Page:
2nd TRANSENS Summer School

Meg Watters, a third-year radiochemistry PhD student at The University of Manchester, and Guilherme Massa, a first-year rock mechanics PhD student at University of Portsmouth, were supported by the RSO to attend the TRANSENS Summer School, at the Physikzentrum in Bad Honnef.

TRANSENS Summer School aims to highlight the importance of interdisciplinary research to help overcome barriers in delivering nuclear waste disposal solutions. This year’s focus was on “known-unknowns” – how the industry can learn from past experience to foresee future hurdles, particularly in regard to community engagement.

Meg’s Experience

The TRANSENS summer school week had several international lecturers, focusing on some key challenges different European countries are facing for nuclear waste disposal.

Challenges included the engagement of the public, the development of disposal facilities in countries who only have small inventories of HLW, and the transition from storage to disposal.

I found the connections I made at the Summer School very valuable, there were people from academia and industry, some from nuclear directly and others in fairly different fields of work. These alternative views allowed me to reflect on how better to engage people with nuclear waste disposal and highlighted how important interdisciplinary work is. I found the political and social challenges for nuclear waste in Germany very interesting, and how that has influenced their disposal approach across the country.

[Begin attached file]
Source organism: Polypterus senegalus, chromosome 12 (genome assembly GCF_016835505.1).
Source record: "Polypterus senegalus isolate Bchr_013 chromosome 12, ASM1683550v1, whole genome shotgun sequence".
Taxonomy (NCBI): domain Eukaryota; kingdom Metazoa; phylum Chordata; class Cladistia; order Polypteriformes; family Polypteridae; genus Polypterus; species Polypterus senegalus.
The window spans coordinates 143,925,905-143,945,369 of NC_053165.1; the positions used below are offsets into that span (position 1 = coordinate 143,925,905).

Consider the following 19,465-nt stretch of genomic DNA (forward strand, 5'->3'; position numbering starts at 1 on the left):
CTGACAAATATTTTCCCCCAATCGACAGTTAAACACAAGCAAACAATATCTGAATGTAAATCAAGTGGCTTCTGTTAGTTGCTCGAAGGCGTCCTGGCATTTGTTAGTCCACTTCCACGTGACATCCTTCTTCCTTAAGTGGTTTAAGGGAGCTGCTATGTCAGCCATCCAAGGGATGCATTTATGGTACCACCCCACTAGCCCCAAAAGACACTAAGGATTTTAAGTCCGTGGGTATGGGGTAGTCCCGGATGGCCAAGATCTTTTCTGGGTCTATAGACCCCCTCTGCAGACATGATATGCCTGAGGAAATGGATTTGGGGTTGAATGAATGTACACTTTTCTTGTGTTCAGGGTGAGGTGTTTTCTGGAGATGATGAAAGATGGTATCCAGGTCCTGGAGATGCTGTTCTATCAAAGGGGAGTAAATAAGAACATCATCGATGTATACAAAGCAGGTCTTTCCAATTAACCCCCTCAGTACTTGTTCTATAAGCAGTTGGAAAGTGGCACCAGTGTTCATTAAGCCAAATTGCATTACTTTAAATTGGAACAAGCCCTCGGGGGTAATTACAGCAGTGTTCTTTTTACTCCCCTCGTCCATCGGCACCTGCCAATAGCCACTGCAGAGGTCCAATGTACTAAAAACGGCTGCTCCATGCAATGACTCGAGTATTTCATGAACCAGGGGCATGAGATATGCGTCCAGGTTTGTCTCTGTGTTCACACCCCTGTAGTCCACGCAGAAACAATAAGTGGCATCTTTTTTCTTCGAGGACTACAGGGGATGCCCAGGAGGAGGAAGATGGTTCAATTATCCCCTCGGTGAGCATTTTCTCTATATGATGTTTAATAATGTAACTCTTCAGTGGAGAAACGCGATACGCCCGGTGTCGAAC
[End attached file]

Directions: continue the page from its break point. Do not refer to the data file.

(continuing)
Going forwards in my research, I have learned about how valuable it is to keep an eye on the bigger picture, both in terms of my research, and its application. Internationally, there are many researchers working towards the same goals, so it’s important to keep informed.

Guilherme’s Experience

Participating in the TRANSENS Summer School in Germany was an enriching and transformative experience that left an indelible mark on my academic and personal journey.

The program, which focused on cutting-edge advancements in interdisciplinary research to help overcome barriers in delivering nuclear waste disposal solutions, provided a unique platform for knowledge exchange and hands-on learning. The immersive nature of the summer school fostered a dynamic environment where I had the opportunity to engage with leading experts in the field. From insightful lectures on emerging technologies to collaborative workshops that encouraged critical thinking, every aspect of the program contributed to a holistic understanding of the complex challenges and innovative solutions in nuclear waste disposal.

One of the highlights was the practical application of theoretical concepts through real-world projects. Working in diverse, international teams allowed me to appreciate different perspectives and enhance my problem-solving skills. The hands-on projects not only deepened my understanding of the subject matter but also provided valuable insights into the collaborative nature of the nuclear industry.

Beyond the academic aspect, the cultural immersion was equally rewarding. Interacting with fellow participants from diverse backgrounds broadened my global perspective and facilitated the exchange of ideas. Exploring the beautiful city and experiencing German culture added a delightful layer to the overall experience. In retrospect, the TRANSENS Summer School was more than just an educational program; it was a transformative journey that equipped me with the knowledge, skills, and global network necessary to contribute meaningfully to the future of my PhD journey.